Cigarette tax measure may have unintended consequences
On the surface, this November's Ballot Measure 44 is simplicity itself. The measure will increase taxes on cigarettes by 30 cents per pack, as well as on other tobacco products, and the revenue raised will be dedicated to the Oregon Health Plan and tobacco use reduction programs. What could be more straightforward?
However, the measure raises a host of interesting issues that voters should weigh prior to casting their votes. Most important, of course, is the core of the measure, its purpose: to raise money for the Oregon Health Plan, ostensibly to offset costs the plan incurs from smoking-related ...view middle of the document...
Naturally, some of these decreases in usage are attributable to social conditions, and most Oregonians wouldn't see decreased cigarette smoking as cause for great lament. The percentage of the population that is smoking has declined significantly over the years, and will likely continue to do so regardless of the state's tax policy. However, a 4.5 percent decrease in cigarette usage after the 79 percent tax increase contained in Measure 44 may seem optimistic given history's teachings.
If there is a dramatic decrease in cigarette smoking, such as has happened every other time cigarette taxes have been raised, the Oregon Health Plan can expect to continue to face a fiscal shortage.
A second factor that may affect the state's ability to collect its expected revenues has to do with the smoking public's willingness to avoid paying the tax. At what point does the tax become so onerous that smokers will go to great lengths to avoid paying? There are certainly examples where tax increases on cigarettes led to the development of a "black market" in smuggled, lower tax or untaxed cigarettes.
For Oregon, what happened in Nevada in recent years is particularly instructive. The last time Nevada raised cigarette taxes, the amount of new revenue was slight. However, it was not because people reduced their smoking in response to the tax. Rather, in Nevada, Native American reservations and other tribal lands sell untaxed cigarettes at tribal stores. OTR's sister organization, the Nevada Taxpayers Association, performed a study that showed that the cigarette tax increase did not decrease smoking, but instead drove smokers onto tribal lands to buy their cigarettes. It was a windfall for the tribes, but not for the state of Nevada.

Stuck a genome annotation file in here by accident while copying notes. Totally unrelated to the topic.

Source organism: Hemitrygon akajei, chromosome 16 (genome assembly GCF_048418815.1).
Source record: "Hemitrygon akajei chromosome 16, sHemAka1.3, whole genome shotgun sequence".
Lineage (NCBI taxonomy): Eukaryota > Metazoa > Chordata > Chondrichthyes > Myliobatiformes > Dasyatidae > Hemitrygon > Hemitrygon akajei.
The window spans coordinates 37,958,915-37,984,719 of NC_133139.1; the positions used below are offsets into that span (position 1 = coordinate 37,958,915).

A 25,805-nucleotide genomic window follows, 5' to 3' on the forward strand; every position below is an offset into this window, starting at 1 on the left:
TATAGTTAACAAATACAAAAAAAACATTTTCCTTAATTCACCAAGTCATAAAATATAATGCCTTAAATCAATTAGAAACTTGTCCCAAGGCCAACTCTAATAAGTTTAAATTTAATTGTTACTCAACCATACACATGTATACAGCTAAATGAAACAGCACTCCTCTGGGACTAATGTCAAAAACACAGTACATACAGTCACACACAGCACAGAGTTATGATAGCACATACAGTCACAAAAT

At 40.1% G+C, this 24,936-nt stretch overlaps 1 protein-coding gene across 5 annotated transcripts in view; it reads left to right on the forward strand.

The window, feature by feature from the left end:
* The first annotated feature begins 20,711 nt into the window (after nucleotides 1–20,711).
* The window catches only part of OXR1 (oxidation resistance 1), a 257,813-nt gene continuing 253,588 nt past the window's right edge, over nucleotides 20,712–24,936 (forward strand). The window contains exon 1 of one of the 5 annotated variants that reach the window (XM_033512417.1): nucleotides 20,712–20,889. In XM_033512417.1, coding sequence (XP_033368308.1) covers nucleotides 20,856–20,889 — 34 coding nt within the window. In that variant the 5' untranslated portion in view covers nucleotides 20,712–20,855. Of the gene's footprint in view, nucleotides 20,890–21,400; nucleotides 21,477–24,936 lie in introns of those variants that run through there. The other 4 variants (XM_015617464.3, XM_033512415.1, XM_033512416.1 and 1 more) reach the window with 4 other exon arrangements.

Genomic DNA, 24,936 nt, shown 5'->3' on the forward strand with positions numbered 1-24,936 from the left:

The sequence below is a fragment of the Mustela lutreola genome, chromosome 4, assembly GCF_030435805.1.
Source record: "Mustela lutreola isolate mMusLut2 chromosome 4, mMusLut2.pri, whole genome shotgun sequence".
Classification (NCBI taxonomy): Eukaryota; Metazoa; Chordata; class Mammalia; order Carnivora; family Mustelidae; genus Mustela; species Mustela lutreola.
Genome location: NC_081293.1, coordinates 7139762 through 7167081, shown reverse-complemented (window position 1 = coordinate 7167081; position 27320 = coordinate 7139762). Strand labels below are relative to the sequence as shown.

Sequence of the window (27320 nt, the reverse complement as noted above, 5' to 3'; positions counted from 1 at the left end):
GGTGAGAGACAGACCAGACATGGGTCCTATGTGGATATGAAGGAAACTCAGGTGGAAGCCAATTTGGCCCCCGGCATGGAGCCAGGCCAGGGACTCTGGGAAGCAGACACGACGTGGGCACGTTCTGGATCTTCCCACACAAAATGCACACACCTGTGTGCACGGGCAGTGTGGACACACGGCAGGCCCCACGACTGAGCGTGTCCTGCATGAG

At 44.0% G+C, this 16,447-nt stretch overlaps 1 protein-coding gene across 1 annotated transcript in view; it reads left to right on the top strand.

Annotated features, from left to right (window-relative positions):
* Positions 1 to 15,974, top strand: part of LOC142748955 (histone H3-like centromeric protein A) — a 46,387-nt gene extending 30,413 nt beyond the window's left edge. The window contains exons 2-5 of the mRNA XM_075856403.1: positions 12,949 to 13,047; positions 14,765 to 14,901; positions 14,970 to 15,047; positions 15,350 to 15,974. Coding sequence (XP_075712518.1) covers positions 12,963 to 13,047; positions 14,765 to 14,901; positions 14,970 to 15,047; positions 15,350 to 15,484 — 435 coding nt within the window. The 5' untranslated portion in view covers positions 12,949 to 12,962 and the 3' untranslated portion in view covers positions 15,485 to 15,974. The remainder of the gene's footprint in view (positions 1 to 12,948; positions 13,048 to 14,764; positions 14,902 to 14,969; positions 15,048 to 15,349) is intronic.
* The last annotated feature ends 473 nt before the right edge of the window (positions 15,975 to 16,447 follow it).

Currently, the Oregon tribes OTR has been able to buy already-taxed cigarettes for sale on their tribal lands and at Oregon's numerous Native American gaming casinos. Native Americans are not subject to either federal or state excise taxes, although they may voluntarily pay them.
One has to wonder at what point Oregon's tribes might consider that buying untaxed cigarettes to sell to gambling tourists, with the opportunity to make up to 68 cents per pack profit on the tax portion alone, is simply too good a deal to pass up. Perhaps that point does not exist.
Finally, there is the issue of the regressive nature of all sales taxes, such as the cigarette excise tax. Studies show that those with lower incomes are more likely to be smokers. They are also less able to afford increased taxes on their purchases. For example, a person with a two-pack-per-day habit who earns the minimum wage will have to spend more than a full week's take-home pay just to pay Measure 44's tax increase.
It is interesting, however, to have a tax that will be paid, perhaps disproportionately, by low-income Oregonians dedicated to a program that serves low-income Oregonians. At the federal level in recent years, it is the wealthy who have been paying about...